An appetizing portrait of 85-year-old Jiro Ono, the oldest chef to win three Michelin stars.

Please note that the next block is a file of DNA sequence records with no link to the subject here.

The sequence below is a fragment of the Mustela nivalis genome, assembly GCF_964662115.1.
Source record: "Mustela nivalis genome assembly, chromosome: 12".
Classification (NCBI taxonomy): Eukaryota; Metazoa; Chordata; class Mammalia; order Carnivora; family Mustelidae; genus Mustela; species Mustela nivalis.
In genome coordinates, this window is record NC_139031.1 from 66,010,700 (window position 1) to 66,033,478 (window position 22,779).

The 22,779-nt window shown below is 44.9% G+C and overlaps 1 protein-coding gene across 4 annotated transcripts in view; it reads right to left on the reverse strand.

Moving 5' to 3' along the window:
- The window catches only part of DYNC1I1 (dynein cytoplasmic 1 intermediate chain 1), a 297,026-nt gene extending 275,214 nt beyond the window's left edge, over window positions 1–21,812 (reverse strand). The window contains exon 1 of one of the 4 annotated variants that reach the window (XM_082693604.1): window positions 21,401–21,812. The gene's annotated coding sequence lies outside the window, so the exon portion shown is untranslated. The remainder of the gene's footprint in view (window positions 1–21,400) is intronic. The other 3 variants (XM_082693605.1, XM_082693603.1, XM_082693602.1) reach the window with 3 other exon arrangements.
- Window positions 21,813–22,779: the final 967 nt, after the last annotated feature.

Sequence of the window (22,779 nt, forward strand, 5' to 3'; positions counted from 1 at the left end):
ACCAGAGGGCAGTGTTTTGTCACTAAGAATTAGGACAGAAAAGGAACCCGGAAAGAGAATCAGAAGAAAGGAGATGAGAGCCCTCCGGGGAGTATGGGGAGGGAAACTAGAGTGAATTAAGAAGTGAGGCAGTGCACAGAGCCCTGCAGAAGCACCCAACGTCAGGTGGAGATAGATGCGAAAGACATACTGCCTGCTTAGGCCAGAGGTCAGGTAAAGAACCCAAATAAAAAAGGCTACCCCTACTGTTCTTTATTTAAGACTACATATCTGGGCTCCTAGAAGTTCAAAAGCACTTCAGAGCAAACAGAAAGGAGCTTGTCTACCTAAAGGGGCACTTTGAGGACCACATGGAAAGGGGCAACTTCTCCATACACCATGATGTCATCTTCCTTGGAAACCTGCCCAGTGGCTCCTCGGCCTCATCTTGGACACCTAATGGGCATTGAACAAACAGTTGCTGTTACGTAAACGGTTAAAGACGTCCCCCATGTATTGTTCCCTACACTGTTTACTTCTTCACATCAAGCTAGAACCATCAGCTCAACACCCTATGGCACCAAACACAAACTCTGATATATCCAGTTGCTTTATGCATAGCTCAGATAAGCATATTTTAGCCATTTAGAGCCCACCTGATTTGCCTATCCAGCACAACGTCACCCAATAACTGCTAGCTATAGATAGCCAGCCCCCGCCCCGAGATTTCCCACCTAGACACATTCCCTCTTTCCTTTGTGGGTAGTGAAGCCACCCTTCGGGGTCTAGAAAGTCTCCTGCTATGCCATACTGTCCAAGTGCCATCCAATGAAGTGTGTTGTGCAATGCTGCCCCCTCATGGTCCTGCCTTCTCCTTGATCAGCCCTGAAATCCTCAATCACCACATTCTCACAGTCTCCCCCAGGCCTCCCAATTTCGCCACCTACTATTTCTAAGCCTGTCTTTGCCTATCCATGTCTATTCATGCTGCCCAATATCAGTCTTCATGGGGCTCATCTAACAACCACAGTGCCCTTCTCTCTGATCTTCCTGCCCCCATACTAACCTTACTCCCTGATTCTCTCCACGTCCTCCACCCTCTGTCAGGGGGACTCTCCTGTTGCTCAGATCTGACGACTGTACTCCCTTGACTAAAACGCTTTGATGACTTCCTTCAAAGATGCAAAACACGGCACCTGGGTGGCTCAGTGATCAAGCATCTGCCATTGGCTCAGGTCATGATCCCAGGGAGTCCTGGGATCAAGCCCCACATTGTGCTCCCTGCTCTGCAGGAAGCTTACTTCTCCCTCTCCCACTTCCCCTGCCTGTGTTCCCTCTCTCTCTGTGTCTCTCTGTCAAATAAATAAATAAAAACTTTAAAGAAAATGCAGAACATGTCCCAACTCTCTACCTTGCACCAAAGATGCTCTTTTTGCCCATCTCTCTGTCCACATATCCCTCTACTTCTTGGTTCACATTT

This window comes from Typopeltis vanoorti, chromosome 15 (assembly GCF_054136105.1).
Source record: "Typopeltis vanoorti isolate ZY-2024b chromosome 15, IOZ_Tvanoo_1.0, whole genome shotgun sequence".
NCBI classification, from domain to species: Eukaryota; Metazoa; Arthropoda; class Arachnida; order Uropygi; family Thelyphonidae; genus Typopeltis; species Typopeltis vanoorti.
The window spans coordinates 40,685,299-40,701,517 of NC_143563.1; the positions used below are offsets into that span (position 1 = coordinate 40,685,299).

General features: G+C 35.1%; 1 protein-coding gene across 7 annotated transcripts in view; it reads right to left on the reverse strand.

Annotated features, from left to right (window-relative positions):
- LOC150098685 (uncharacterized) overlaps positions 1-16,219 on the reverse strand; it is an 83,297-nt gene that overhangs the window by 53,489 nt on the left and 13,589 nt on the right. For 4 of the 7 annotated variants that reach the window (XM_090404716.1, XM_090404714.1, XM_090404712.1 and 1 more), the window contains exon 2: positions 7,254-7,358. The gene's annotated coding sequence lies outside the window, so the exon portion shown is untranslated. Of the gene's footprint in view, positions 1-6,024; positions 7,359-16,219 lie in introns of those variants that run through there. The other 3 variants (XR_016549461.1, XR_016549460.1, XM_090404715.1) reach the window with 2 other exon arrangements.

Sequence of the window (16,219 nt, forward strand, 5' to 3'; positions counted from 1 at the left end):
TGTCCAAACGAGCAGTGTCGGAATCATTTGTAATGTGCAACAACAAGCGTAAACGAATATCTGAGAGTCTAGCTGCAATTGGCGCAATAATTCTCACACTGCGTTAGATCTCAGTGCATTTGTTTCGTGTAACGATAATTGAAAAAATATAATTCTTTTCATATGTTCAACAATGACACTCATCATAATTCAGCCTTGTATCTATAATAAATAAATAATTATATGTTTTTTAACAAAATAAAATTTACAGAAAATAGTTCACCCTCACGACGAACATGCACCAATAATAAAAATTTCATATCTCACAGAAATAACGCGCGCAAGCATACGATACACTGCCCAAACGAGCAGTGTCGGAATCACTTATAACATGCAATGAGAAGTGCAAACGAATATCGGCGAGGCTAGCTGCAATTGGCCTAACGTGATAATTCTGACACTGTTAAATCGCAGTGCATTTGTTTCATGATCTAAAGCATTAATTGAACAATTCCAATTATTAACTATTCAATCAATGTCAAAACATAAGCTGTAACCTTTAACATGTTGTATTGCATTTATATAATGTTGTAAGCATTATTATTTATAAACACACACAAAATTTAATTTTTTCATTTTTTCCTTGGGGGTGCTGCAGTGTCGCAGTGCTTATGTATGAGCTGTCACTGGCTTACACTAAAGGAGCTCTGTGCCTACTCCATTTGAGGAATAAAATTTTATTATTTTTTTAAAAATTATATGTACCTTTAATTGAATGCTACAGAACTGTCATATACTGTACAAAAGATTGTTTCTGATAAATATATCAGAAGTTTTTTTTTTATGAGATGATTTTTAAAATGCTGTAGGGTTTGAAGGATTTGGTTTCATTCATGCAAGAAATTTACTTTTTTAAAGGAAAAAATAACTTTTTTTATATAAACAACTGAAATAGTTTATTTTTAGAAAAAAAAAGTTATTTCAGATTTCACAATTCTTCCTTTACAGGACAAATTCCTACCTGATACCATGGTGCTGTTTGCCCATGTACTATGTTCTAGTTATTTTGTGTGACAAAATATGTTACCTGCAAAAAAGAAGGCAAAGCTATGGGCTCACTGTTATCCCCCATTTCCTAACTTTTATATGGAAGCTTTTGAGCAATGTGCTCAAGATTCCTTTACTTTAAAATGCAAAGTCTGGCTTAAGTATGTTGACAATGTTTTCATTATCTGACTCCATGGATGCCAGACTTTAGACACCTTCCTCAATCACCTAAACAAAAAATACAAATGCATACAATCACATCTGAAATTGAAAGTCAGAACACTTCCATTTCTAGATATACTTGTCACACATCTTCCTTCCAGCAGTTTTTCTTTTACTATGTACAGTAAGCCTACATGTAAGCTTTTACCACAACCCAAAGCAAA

There’s nothing fishy about docu “Jiro Dreams of Sushi” — apart from the fish itself, that is. An appetizing portrait of 85-year-old Jiro Ono, the oldest chef to win three Michelin stars (for his 10-seater, sushi-only Tokyo restaurant Sukiyabashi Jiro), pic is as clean and simple as one of its subject’s creations. The worst that could be said of helmer David Gelb’s feature debut is that it’s perhaps a little over-garnished with backstory about Ono’s relationship with his two sons, and is slightly repetitive. That said, this intrinsically compelling hymn to craftsmanship and taste in every sense should cleanse palates at further fests.Ono recounts his particularly brutal childhood, then relates how he found his mission in life when he apprenticed at a very young age in the restaurant trade. Entirely — one might say monomaniacally — devoted to his craft, he built up a world-class reputation at his tiny sushi bar through dedication to quality, consistency and subtle innovation. In interviews with offscreen helmer Gelb, Ono explains he expects nothing less than perfection from his staff, who clearly fear and respect him in equal measure. Also on the company payroll are Ono’s two sons, 50-year-old Yoshikazu, who is second-in-command at the flagship restaurant, and younger brother Takashi, who runs the company’s second eatery in another part of town. Destined all his life to take over from his father, Yoshikazu comes across as stoic but a little cowed by his father’s legacy, feeling that unless he’s twice as good as his dad, he’ll always be considered, unfairly, the old man’s inferior. Restaurant critic Yamamoto Masuhiro points out, however, that it was actually Yoshikazu who made sushi for the Michelin inspectors when they dined at Sukiyabashi Jiro, not that Dad will ever give his son any of the credit for the resulting stars. Gelb later widens his focus to cover the men at the fish market who sell their produce on to the restaurant. Highly specialized to deal only in, say, tuna or shrimp, these vendors are every bit as passionate about what they do as Ono is. Toward the end, some interesting points are made about how many species have now been fished out of existence due to the rising popularity of sushi — once a treat for the rich, and now a worldwide staple. Although a few visual effects are deployed to create a time-lapse tableau of a busy kitchen at work, lensing is generally unfussily direct. Pic is frequently, perhaps too often, punctuated by mouthwatering closeups of Jiro and Yoshikazu’s creations, which they lay on a plate for diners one by one, like jewelers laying out engagement rings on velvet, making the film an agony to watch on an empty stomach. Pace is a little draggy despite the short 81-minute running time.